What can small-, and medium-sized businesses learn from MY life experience in photography from the early days as a child? Lots. So, pay attention.
As a kid, I used to love everything to do about sciences–still do. I received a starter photography set as a gift when I was about 10 years old. Back in those days, chemicals, mixing, temperture control, and a completely blackened (“darkroom”) were required to take images from a camera and turn them into prints. When I needed to replace my chemicals, trays developing tanks, and other accessories, I went to a store that
catered to professionals, Waltz Cameras. On my very first visit, and on each subsequent visit, I was greeted by Mr. Paul Waltz, the owner,
who always had a blazing sunshine of a smile on his face. It made me feel extra special.
He always had a store filled with other customers, possibly because of his enthusiasm for customers. On every occasion of my visits, he took the time to excuse himself from his customers and to give me early attention in one way or another, even if just to approach me to personally ask me to wait a few minutes until he completed service with other customers. How could I say “No” to that smile and enthusiasm? But he never just walked away. He always fed my interest in some manner with what I considered to be the prize for being willing to wait. Sometimes he handed me an interesting magazine to read. Sometimes a new piece of equipment to toy with. And as I grew older the size of the prize grew in value, too. “Here’s the new twin lens reflex Yashica. Check it out while I take a few minutes to finish up.” In those days the Hasselblad and the Leica cameras were like looking at a vault filled with gold bullion. But there was Mr. Waltz’s voice, “…just a few minutes. Oh, have you ever handled a Hasselblad? Have a look.”
I can’t imagine proprietors doing that today, but there is a lesson and an idea for you to emulate in some smaller measure.
Maybe you can’t hand a camera to everyone who has to wait their turn to tie into your personal time and attention, but is there something
you can substitute that will work equally well? Something to taste, read, watch? Find something.
When he did work with me, it was right to the point. Whatever I needed. We concluded business quickly, professionally and with great respect for any really stupid questions I may have asked. He made me feel like a top-notch professional. I felt great.
Once business was taken care of, he delivered the encore. Sometimes it was a roll of new film he’d give me for free to sample. Sometimes it was
a magazine or lens to look over, but almost always something of interest. On just about every visit, I got to hold an item that piqued my interest and curiosity and enthusiasm for my art and for his store. Years later, as I excelled at selling skills, I came to learn this technique as the “puppy-dog” closing technique. You know, once you or your kids hold a beautiful, tiny puppy in your arms, it is impossible to give it back to the dog pound. Cuddling a helpless puppy tugs at your heart strings…if you are half-ways human. Products or services can do that, too.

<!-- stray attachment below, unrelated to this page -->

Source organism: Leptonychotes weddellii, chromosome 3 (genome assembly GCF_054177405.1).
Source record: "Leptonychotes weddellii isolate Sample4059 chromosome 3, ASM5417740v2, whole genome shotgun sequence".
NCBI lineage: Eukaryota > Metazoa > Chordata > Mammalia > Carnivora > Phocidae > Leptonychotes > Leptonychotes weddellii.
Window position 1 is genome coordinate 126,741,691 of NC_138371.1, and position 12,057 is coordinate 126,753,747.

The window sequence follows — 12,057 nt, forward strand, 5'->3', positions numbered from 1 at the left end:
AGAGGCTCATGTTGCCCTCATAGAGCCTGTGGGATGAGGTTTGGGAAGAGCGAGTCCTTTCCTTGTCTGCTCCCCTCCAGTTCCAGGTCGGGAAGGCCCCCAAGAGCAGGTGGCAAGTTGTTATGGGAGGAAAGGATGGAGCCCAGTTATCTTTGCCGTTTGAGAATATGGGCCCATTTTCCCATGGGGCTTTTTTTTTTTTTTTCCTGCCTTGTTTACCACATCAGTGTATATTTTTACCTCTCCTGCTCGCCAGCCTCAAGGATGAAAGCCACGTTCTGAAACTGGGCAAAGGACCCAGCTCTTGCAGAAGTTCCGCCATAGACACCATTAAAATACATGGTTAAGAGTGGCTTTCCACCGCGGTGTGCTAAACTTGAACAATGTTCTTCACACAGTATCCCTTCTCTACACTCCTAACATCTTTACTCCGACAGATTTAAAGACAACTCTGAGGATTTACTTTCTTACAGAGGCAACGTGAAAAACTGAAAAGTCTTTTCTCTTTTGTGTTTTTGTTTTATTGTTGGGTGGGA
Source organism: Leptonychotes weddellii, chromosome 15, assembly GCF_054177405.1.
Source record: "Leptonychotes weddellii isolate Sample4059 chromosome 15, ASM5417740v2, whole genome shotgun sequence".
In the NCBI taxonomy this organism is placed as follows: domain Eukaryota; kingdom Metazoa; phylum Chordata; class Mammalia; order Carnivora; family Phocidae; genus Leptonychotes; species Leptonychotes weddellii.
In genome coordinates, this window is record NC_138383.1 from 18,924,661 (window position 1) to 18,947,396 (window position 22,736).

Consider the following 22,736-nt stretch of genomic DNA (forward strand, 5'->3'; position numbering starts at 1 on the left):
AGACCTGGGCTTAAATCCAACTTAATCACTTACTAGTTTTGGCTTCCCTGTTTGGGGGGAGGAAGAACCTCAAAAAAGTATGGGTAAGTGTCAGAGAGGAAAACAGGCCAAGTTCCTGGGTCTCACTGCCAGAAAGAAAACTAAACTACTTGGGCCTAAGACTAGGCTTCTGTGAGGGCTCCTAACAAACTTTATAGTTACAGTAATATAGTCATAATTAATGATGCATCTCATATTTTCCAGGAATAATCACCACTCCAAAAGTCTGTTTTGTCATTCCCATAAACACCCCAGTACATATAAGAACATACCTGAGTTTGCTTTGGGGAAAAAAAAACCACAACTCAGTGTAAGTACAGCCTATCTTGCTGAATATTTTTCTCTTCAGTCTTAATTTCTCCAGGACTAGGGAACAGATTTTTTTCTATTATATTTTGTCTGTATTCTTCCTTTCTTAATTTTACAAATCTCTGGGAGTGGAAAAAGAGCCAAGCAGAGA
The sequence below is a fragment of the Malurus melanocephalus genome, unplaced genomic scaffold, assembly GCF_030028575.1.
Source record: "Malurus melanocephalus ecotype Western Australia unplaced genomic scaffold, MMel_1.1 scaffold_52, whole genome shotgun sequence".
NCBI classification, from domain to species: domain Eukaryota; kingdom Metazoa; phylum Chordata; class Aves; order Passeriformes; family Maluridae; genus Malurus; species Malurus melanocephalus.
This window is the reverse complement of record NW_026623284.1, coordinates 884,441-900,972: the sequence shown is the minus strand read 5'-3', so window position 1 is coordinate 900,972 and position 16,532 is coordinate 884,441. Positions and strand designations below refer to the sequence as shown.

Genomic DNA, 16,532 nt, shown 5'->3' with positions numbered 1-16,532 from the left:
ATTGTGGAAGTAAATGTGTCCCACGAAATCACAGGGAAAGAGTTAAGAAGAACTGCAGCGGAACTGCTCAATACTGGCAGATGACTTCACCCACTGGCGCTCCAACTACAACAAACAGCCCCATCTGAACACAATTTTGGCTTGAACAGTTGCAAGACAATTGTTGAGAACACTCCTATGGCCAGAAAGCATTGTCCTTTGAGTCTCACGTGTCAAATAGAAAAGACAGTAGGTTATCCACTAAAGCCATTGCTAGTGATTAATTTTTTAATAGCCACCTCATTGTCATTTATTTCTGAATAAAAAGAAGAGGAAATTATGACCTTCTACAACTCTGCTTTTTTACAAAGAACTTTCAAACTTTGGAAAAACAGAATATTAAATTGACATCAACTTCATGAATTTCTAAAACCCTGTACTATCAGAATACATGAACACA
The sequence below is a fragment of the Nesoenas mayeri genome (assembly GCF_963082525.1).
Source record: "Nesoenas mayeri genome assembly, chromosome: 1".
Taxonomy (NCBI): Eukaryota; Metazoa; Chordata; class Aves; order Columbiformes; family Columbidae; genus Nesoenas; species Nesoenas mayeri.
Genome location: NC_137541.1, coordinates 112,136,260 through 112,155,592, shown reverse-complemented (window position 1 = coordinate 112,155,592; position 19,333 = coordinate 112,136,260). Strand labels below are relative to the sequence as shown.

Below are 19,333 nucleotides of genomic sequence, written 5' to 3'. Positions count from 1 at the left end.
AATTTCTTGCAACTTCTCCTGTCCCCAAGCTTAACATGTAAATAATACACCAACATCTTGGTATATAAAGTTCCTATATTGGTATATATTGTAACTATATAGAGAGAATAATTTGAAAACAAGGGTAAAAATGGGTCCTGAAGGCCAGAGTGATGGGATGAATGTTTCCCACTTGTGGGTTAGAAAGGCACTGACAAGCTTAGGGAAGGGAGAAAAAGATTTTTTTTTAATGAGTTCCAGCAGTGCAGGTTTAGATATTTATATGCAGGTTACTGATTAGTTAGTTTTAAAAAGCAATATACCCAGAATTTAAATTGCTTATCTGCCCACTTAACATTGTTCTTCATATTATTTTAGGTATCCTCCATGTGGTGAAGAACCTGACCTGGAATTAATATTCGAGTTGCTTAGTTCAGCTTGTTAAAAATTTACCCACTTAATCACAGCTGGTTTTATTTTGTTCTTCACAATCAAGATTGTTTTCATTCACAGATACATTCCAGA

If you can’t use the puppy-dog technique with your specific products or services is there a proxy you can use? It can be a brief conversation relevant to the customer in which you provide a useful tip or possibly leave behind an unexpected sample of something. It might be a photocopy of an article or an invitation to some related event or some bonus or discount…the list of possible puppy-dog items can be almost endless.
On one occasion, Mr. Waltz arranged for me to tour a commercial photography studio. On another occasion he answered my questions about
working as a stringer on a newspaper (a freelance photographer for newspapers). On yet another occasion, “someone” mysteriously pulled some strings with our local Chamber of Commerce for me to be one of the photographers of their tri-Centennial celebration event. Not something I can ever forget.
How about you and your business? Is there anything you can do to enhance the pre-, or post-purchase experiences of your customers? Just ask yourself what would be unexpected and would be helpful to your client?
By now you ought to get the idea. Mr. Waltz was a master at turning a store visit into helpful knowledge-, and a skills-growing experience
which helped me to earn more money. That in turn allowed me to buy better photography equipment…at his store, of course.
In hindsight I can look back and conclude that Mr. Paul Waltz was a master at helping his customers to learn and succeed.
Do you get the picture?!